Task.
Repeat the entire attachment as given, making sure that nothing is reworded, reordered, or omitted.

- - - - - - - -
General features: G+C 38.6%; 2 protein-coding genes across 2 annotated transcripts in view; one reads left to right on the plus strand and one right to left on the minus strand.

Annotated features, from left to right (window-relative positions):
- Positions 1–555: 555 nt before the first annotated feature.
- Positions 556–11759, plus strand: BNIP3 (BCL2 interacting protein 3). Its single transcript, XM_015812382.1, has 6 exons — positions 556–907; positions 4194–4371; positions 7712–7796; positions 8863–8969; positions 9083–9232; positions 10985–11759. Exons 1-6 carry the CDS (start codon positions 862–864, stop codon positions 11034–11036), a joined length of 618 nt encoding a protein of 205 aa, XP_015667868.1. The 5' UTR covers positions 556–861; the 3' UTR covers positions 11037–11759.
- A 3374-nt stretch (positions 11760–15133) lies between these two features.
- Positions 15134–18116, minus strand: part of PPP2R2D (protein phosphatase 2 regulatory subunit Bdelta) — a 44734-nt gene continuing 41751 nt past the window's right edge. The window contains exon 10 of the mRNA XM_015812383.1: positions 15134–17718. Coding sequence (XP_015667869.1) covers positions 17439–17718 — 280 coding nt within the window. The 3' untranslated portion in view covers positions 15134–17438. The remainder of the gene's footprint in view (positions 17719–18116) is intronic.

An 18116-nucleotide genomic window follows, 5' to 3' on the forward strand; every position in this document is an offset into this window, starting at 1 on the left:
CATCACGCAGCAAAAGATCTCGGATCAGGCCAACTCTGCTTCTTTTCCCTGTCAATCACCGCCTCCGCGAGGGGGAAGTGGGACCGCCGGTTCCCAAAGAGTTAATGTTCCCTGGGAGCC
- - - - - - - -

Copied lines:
General features: G+C 38.6%; 2 protein-coding genes across 2 annotated transcripts in view; one reads left to right on the plus strand and one right to left on the minus strand.

Annotated features, from left to right (window-relative positions):
- Positions 1–555: 555 nt before the first annotated feature.
- Positions 556–11759, plus strand: BNIP3 (BCL2 interacting protein 3). Its single transcript, XM_015812382.1, has 6 exons — positions 556–907; positions 4194–4371; positions 7712–7796; positions 8863–8969; positions 9083–9232; positions 10985–11759. Exons 1-6 carry the CDS (start codon positions 862–864, stop codon positions 11034–11036), a joined length of 618 nt encoding a protein of 205 aa, XP_015667868.1. The 5' UTR covers positions 556–861; the 3' UTR covers positions 11037–11759.
- A 3374-nt stretch (positions 11760–15133) lies between these two features.
- Positions 15134–18116, minus strand: part of PPP2R2D (protein phosphatase 2 regulatory subunit Bdelta) — a 44734-nt gene continuing 41751 nt past the window's right edge. The window contains exon 10 of the mRNA XM_015812383.1: positions 15134–17718. Coding sequence (XP_015667869.1) covers positions 17439–17718 — 280 coding nt within the window. The 3' untranslated portion in view covers positions 15134–17438. The remainder of the gene's footprint in view (positions 17719–18116) is intronic.

An 18116-nucleotide genomic window follows, 5' to 3' on the forward strand; every position in this document is an offset into this window, starting at 1 on the left:
CATCACGCAGCAAAAGATCTCGGATCAGGCCAACTCTGCTTCTTTTCCCTGTCAATCACCGCCTCCGCGAGGGGGAAGTGGGACCGCCGGTTCCCAAAGAGTTAATGTTCCCTGGGAGCC